For instance, if your standard contract with a standard publisher says your royalty rate is 2% of the publisher's net on special bulk sales, understanding it isn't all that difficult. But how much you wanta bet that when you tell the acquiring editor you don't like those terms and you don't want any of those special sales made of your book, the acquiring editor is gonna tell you, "Honey, sign it, 'cause if you don't, I got twenty more who will."
As I've documented previously, publishers routinely tell the authors that whatever format pays the low royalty rate, whether it's mail-order subscription sales or digital backlist, the reason is the higher cost and lower profit. I've already shown that as recently as 2004, Pocket Books was able to print, bind, and ship 27,780 copies of Touchstone for ~47 cents each. I mean, that's not difficult to figure out, because they put it right on the royalty statement.
The problem is that authors aren't cost accountants, and it's easy for the publishers to pull out the numbers and convince the authors that money is lost on bulk sales that cost more but sell for less and therefore authors don't get as big a cut.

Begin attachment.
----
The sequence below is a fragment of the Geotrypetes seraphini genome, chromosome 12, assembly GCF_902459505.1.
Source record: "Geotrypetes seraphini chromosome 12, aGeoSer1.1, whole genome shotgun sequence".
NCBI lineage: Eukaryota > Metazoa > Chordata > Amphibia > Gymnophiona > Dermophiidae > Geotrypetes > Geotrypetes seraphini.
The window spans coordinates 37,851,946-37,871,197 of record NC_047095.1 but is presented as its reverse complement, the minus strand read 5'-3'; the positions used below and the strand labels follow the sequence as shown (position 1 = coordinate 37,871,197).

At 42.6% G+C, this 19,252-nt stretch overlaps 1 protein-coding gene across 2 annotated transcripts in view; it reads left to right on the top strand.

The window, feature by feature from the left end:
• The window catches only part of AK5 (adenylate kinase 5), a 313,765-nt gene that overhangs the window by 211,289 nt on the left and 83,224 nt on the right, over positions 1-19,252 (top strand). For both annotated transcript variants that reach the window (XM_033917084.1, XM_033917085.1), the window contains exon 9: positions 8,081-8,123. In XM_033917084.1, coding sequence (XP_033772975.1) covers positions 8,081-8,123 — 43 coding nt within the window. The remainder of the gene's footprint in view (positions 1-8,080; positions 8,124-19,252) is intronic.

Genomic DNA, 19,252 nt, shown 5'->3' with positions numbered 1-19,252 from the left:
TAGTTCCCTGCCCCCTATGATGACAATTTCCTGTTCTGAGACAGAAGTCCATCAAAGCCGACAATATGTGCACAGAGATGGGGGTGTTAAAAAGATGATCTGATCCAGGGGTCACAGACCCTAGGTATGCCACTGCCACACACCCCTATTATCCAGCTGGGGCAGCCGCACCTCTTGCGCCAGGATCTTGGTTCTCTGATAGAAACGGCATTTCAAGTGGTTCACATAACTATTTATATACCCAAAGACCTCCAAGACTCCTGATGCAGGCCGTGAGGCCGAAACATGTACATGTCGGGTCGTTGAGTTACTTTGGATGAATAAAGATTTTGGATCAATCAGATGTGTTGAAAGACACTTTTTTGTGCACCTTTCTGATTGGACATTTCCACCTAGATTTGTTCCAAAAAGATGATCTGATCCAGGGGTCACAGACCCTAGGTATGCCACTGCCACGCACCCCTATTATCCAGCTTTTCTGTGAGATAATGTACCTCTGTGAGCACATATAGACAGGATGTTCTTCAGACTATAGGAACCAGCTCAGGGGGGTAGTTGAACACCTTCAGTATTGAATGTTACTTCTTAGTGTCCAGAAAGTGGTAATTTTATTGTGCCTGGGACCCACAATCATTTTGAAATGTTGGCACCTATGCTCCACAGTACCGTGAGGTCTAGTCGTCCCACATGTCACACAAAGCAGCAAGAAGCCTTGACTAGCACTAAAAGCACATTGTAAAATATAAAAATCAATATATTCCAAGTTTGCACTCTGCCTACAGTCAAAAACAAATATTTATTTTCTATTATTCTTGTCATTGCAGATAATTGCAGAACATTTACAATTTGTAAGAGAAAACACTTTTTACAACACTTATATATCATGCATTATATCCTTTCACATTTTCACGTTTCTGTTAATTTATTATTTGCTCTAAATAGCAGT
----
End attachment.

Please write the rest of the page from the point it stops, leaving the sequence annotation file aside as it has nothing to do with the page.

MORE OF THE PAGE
Imagine my shock this evening then, reading through more of those old PANdora's Box newsletters, to come across an article from September 1993 titled "Question: Do book clubs screw authors?" written by/attributed to A Romantic Bean Counter. A quick skim of the page told me it was a cost analysis of a hypothetical mass market paperback print run, and I thought, "See, someone in RWA knew about this way back when. . . ." and then of course I realized I was that Romantic Bean Counter.
I actually do have a degree in accounting and cost accounting was my specialty.
The figures I used for the Box article were nothing new or surprising, and in a day or two I'll transcribe the whole article for everyone's benefit. Even though today's trend into digital publishing can make these numbers for ink and paper somewhat irrelevant, I believe skewing the numbers in favor of the publishers is par for the course.
Ah, but there was one other little gem tucked into this article which has helped me on part of my other quest.
The cost analysis is based on a print run of 50,000 copies and a 50% sell-thru that leaves the publisher with 25,000 unsold copies in a warehouse somewhere. All of the publisher's costs were completely recouped from the sale of 25,000 copies with a profit of ~$10,000. However. . . .
The publisher can sell those leftover 25,000 copies at $1 each to some discount broker -- like Book Margins, Inc, if BMI were legitimate -- and make another $25,000 profit. [emphasis in the original]This was published in PANdora's Box in September 1993. I'm sure I wrote it at least a month earlier. BMI -- the phantom distributor for Dorchester/Leisure -- was known about in RWA circles at least as early as summer 1993, which would have been the St. Louis conference Jaye Manus referenced here.